Tuesday, September 22, 2009

My English Trifle, and a New York problem

by Anna Jones Buttimore

I've just finished reading English Trifle by Josi S. Kilpack. It's a great book; the heroine is delightfully nutty, her daughter amusingly long suffering, the action starts right from the beginning, and, as though that weren't enough, there are recipes in it! The chicken tikka massala recipe is almost identical to mine, plus scones, trifle and even crumpets! (Although, as one character so rightly stated, no one makes crumpets any more. I buy them - 50p (about 75 cents) for six.)

A couple of weeks ago I was toying with the idea of producing a traditional British cookbook adapted for the American market. No longer. Sister Kilpack has not only beaten me to it, but thrown in a gripping murder mystery to boot. Darn it.

I do have to take issue with her trifle recipe, however - so here's mine:
  • Put a layer of trifle sponges or sponge fingers, or even sponge cake, in the bottom of a glass casserole dish. Add the preferred fruit - strawberries are great, pineapple pieces, whatever you like best.

  • Make up a pint of strawberry jelly (jello?) according to the instructions on the packet, and pour it over the sponge and fruit. Put it in the fridge to set. It seeps into the sponge - delicious!

  • Once set, pour lots of cold thick custard over the top. I love Ambrosia Devon Custard. Josi Kilpack suggests that vanilla pudding is an acceptable substitute. Never having tasted vanilla pudding, I can't comment. I did look online for a recipe for custard, but they all started by asking for "100 grams of custard powder" and I'll bet you don't have that in America either.

  • Add a layer of thick whipped cream. My husband tells me American cream comes with added sugar. Our cream here doesn't have sugar in it, it's just pure juice of cow.

  • Finally, crumble a Cadbury's flake bar over the top or, if you don't have those either, grate some chocolate.

Apart from the trifle recipe, it was difficult reading a book set here in England without picking out the bits which seemed to be rather un-English. The pantry contained acorn squash and rutabagas, neither of which I have ever heard of, but perhaps things are different in Devonshire, or "Devon" as it's been called here for the last 200 years. (It drives me absolutely potty that NewFamilySearch.org lists the county of my ancestors as "Norfolkshire" when it has always been called "Norfolk.") Everyone in the book seemed to like to go on holiday or visit relatives for Guy Fawkes Day, whereas all our family has ever done is let off a few fireworks in the garden. But then, like 99.9% of the rest of the UK, we're neither nobility nor servants. Maybe those in higher circles are bigger on tradition.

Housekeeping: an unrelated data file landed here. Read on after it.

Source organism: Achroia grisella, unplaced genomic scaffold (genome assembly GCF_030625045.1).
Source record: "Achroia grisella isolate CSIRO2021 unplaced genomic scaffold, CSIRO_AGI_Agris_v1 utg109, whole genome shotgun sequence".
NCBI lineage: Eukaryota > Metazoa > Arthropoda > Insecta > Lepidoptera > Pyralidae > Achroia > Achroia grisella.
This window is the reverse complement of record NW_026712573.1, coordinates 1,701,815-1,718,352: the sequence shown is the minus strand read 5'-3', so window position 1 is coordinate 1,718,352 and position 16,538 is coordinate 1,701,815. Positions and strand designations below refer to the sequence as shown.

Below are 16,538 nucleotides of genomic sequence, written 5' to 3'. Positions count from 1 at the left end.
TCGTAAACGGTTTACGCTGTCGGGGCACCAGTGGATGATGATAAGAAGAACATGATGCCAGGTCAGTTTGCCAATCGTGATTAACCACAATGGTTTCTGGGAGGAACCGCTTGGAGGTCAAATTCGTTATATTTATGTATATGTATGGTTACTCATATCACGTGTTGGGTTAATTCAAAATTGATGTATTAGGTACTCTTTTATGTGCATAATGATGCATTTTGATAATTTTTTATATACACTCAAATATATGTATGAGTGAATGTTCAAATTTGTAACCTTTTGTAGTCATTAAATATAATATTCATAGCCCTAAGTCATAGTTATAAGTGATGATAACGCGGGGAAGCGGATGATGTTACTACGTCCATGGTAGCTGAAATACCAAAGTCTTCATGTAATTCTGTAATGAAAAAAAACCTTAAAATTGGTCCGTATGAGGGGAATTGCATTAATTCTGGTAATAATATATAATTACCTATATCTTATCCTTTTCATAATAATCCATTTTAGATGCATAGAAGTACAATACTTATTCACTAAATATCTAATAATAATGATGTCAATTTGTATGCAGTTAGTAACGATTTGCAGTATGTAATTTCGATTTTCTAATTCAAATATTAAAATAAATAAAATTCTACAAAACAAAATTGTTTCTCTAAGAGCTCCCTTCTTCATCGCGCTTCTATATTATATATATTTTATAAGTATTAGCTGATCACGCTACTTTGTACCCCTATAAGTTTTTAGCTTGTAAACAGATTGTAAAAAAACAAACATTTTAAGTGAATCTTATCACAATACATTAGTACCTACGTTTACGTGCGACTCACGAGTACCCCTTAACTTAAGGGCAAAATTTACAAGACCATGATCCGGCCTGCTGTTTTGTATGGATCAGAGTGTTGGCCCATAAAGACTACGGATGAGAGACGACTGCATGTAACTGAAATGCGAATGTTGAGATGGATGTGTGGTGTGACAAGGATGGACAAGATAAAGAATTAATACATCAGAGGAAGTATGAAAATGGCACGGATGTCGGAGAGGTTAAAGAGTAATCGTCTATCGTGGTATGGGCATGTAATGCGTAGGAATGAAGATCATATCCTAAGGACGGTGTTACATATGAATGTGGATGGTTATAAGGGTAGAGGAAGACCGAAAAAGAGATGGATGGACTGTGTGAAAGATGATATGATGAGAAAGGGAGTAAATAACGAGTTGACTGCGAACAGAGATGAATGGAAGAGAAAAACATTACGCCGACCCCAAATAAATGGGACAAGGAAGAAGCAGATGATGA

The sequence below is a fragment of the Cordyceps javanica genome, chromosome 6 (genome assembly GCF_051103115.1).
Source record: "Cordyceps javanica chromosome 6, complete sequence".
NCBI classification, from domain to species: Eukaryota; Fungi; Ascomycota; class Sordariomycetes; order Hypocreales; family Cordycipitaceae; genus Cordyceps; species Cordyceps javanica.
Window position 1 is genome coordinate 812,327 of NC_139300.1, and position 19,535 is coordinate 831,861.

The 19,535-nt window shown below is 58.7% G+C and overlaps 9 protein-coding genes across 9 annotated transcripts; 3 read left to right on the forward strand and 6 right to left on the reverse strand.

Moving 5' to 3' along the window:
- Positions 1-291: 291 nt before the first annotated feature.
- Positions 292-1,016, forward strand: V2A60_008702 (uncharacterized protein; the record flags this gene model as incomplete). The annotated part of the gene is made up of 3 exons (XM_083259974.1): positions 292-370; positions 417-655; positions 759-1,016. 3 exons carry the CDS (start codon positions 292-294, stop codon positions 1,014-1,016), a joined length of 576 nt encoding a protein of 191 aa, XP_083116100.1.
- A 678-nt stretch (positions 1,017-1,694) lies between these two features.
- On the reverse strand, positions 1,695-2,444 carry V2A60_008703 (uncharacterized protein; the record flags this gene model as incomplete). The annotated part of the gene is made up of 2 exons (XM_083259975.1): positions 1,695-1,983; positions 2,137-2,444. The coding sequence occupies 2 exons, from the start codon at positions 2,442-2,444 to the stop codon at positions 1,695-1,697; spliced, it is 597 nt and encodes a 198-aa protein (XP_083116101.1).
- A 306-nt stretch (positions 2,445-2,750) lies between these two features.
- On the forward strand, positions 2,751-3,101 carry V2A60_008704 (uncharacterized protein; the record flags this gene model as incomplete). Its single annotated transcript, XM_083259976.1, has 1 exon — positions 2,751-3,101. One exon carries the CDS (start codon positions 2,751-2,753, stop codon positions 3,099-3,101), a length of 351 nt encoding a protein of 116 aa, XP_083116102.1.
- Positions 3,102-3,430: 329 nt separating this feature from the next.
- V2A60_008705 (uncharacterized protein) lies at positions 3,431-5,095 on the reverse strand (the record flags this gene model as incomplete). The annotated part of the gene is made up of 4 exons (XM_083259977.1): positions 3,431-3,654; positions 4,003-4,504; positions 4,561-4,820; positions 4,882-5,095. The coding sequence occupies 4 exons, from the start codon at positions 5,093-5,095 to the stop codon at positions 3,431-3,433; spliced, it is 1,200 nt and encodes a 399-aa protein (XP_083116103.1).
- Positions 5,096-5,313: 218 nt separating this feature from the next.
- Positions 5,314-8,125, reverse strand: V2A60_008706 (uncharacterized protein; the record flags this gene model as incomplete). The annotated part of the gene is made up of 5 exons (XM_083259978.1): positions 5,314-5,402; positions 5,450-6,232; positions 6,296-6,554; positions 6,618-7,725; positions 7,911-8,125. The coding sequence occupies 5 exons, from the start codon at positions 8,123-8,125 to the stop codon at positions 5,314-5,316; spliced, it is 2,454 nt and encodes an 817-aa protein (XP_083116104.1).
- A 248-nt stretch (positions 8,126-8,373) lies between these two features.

Several times, however, I thought Sister Kilpack hadn't done her homework, and proved to be wrong. The hero had his mother's number listed in his phone as "Mom's cell" when any English person would call it "Mum's mobile". But then I remembered that the hero's mother is American and he has lived there for several years. The Butler (I hope I'm not ruining the story for anyone here) was obliged to the Earl for paying for his wife's much needed medical treatment. Aha, thought I. Medical treatment is free here! But then it proved to be treatment for alcohol addiction, which isn't readily available on the NHS. So my apologies to Sister Kilpack, and well done, you did indeed do plenty of thorough research, and you've written a cracking book.